Right, I like that. And almost everybody has a Facebook account, they know what to do to log in. You've just got to get them to the right spot and make it easy.
Yeah, two billion or so people!
That's a few! That's a few more than we have in the US, that's for sure. So this is all truly fascinating information. It doesn't sound like it's that difficult to do. But the next thing is when you get that review and it's posted, there's more to it than just letting it sit there statically, isn't there?
Definitely. You've got this marketing nugget. You've got this amazing piece of content and you want to use it so that review can be used through social media marketing. You can do that yourself, definitely. Taking that review and getting up there on social media. One thing we really recommend when you do that, if you have photos of that actual customer experience that you can include with the review, that becomes so much more powerful because your social proof is going to be your reviews, plus your photos.
It just makes it more credible.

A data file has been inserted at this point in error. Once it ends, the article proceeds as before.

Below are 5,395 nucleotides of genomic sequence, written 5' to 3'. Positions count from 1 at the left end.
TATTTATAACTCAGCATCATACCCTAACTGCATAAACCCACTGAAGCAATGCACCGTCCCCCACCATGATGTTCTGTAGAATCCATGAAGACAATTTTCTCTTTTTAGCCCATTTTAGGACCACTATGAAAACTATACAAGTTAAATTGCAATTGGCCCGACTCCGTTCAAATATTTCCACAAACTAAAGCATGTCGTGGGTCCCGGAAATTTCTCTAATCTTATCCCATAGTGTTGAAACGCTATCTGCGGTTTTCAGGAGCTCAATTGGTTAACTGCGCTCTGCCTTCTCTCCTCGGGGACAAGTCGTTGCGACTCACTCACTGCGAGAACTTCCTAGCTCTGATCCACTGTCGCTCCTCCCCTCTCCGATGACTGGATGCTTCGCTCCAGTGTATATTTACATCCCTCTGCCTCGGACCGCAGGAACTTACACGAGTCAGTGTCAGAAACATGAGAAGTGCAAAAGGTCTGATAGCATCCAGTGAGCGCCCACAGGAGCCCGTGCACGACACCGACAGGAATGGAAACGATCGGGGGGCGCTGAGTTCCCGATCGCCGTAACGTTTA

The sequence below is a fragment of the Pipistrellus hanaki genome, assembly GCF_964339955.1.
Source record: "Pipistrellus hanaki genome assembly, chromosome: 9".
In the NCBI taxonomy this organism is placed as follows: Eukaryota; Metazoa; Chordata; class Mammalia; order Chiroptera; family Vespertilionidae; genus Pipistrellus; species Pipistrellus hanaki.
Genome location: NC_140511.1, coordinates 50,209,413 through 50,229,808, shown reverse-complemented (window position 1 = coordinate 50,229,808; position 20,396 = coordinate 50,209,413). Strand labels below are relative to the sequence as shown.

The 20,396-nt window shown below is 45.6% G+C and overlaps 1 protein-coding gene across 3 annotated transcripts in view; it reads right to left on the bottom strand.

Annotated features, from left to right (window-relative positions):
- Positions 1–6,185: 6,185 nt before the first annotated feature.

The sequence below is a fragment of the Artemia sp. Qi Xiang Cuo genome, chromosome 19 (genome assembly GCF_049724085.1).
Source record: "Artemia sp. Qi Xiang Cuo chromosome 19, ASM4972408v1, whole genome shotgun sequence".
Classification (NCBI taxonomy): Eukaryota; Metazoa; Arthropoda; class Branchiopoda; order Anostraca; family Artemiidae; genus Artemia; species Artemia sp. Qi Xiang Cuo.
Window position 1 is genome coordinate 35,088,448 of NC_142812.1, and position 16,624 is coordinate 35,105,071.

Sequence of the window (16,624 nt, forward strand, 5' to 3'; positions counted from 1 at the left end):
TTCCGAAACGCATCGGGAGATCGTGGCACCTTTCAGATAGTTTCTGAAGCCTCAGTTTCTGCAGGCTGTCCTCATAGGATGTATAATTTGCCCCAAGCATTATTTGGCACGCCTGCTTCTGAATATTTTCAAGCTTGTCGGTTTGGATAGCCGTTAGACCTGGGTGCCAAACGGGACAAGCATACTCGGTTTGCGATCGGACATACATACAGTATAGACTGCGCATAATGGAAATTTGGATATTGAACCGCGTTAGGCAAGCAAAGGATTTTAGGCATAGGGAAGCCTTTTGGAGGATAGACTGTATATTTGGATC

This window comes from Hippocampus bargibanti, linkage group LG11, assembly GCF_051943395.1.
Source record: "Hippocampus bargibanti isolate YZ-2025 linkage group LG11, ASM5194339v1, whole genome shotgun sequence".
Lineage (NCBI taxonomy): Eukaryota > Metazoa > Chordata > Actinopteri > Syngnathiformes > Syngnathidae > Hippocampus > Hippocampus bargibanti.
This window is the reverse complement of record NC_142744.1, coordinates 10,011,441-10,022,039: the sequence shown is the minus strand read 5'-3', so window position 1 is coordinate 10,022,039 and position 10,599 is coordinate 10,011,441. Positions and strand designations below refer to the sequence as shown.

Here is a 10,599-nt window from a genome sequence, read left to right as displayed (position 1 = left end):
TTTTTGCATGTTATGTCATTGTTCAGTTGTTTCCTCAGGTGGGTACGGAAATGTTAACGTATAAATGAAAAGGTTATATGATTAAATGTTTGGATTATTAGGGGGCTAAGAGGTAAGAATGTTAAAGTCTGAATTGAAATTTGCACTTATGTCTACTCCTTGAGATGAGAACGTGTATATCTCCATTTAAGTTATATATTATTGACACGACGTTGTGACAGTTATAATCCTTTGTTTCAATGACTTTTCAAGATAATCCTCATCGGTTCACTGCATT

Yeah, it totally does. And then posts with photos on social media to get about three times higher engagement. So that's a win-win. With NiceJob we take care of that process automatically, matching up the photos with the reviews and getting them out to your social media networks. So that's something that you can save a lot of time with software doing. But it's definitely something that anyone can do. Get those reviews up there on your social media pages and then onto your website too. Getting those reviews on your website, you're creating not just trust factors. One great review on the top of your page on your website could be your highest conversion rate factor on your website. But you're also creating an amazing stream of keyword rich, local, authentic content that's fantastic for search engine results. So you've got a lot of wins with re-using those reviews on different media that you have.